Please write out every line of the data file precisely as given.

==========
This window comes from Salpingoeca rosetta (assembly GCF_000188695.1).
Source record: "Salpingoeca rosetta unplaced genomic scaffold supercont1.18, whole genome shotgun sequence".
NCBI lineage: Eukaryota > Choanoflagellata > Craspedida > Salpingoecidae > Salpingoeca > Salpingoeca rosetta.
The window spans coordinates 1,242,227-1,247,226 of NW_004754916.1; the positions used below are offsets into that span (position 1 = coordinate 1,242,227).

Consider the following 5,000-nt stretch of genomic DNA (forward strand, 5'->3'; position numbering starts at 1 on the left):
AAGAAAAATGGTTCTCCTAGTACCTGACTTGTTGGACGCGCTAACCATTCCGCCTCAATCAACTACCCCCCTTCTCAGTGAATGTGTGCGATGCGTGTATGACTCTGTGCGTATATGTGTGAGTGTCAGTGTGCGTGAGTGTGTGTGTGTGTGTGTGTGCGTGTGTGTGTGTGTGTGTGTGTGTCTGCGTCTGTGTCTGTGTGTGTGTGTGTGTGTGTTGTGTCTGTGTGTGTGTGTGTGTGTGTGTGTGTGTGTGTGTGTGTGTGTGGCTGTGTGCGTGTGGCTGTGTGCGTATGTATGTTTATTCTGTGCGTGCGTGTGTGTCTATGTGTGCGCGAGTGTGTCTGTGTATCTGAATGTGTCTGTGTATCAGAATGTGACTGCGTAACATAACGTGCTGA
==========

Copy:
This window comes from Salpingoeca rosetta (assembly GCF_000188695.1).
Source record: "Salpingoeca rosetta unplaced genomic scaffold supercont1.18, whole genome shotgun sequence".
NCBI lineage: Eukaryota > Choanoflagellata > Craspedida > Salpingoecidae > Salpingoeca > Salpingoeca rosetta.
The window spans coordinates 1,242,227-1,247,226 of NW_004754916.1; the positions used below are offsets into that span (position 1 = coordinate 1,242,227).

Consider the following 5,000-nt stretch of genomic DNA (forward strand, 5'->3'; position numbering starts at 1 on the left):
AAGAAAAATGGTTCTCCTAGTACCTGACTTGTTGGACGCGCTAACCATTCCGCCTCAATCAACTACCCCCCTTCTCAGTGAATGTGTGCGATGCGTGTATGACTCTGTGCGTATATGTGTGAGTGTCAGTGTGCGTGAGTGTGTGTGTGTGTGTGTGTGCGTGTGTGTGTGTGTGTGTGTGTGTCTGCGTCTGTGTCTGTGTGTGTGTGTGTGTGTGTTGTGTCTGTGTGTGTGTGTGTGTGTGTGTGTGTGTGTGTGTGTGTGTGTGGCTGTGTGCGTGTGGCTGTGTGCGTATGTATGTTTATTCTGTGCGTGCGTGTGTGTCTATGTGTGCGCGAGTGTGTCTGTGTATCTGAATGTGTCTGTGTATCAGAATGTGACTGCGTAACATAACGTGCTGA